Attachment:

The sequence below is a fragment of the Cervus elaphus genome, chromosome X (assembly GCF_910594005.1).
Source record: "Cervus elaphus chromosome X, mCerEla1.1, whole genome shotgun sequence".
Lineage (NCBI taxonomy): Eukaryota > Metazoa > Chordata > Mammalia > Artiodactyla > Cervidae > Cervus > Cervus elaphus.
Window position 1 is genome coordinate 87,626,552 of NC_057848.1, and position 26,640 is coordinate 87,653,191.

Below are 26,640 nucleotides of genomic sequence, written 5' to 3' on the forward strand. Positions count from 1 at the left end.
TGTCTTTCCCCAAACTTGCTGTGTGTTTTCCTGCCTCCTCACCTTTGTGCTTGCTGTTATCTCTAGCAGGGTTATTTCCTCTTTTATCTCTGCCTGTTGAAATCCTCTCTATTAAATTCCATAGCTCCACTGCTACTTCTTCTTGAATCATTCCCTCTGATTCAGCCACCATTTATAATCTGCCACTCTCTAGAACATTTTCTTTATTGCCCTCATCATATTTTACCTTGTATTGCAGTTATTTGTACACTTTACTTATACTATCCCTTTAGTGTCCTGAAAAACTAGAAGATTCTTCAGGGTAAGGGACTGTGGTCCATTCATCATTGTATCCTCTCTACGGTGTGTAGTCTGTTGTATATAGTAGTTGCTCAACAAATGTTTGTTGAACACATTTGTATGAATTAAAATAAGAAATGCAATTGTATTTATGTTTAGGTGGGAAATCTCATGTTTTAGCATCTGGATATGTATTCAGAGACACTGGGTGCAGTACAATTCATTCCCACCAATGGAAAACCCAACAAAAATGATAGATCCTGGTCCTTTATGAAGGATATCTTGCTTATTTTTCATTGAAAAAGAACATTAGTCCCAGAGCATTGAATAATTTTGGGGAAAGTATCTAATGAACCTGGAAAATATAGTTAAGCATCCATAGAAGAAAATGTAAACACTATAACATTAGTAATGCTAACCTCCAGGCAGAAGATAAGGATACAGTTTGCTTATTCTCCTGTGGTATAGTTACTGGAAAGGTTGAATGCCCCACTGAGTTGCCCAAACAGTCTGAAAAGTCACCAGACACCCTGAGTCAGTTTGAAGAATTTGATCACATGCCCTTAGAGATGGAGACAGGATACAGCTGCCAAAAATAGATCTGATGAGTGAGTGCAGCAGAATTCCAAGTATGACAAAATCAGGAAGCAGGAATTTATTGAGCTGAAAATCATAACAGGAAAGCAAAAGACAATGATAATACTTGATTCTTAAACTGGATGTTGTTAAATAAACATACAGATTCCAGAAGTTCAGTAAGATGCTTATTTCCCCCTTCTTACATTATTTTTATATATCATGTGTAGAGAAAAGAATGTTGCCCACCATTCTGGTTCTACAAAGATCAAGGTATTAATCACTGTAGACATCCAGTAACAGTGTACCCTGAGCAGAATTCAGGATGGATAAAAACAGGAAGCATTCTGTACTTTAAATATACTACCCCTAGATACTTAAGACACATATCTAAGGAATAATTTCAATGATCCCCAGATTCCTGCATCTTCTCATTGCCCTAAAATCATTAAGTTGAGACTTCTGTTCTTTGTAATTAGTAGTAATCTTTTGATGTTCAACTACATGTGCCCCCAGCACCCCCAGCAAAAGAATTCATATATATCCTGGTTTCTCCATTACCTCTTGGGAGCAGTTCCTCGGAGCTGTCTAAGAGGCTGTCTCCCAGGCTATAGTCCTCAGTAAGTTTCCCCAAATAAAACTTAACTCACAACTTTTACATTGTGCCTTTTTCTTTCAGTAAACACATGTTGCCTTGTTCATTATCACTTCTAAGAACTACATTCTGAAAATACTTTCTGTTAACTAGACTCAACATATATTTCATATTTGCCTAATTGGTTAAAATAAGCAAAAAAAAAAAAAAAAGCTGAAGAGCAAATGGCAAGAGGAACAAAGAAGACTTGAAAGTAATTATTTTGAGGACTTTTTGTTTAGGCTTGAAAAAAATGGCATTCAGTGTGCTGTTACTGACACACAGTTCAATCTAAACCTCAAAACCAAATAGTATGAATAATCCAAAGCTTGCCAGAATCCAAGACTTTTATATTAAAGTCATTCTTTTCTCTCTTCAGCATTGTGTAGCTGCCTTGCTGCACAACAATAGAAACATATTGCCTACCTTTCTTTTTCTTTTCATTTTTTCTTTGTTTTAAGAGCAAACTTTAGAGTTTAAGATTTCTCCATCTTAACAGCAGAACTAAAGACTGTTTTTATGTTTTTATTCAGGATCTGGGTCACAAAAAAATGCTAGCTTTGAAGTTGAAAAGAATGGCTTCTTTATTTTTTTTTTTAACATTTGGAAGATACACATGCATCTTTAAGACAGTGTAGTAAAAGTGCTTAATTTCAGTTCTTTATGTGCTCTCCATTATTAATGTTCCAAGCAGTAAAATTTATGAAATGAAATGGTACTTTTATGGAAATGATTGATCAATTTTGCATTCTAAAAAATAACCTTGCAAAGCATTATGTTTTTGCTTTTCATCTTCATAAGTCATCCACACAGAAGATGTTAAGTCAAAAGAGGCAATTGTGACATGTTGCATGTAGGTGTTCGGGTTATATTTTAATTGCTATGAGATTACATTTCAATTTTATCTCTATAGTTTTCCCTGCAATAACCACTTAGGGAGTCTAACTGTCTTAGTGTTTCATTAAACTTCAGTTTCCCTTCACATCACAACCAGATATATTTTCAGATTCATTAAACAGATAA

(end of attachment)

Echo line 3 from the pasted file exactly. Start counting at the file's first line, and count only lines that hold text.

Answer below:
Lineage (NCBI taxonomy): Eukaryota > Metazoa > Chordata > Mammalia > Artiodactyla > Cervidae > Cervus > Cervus elaphus.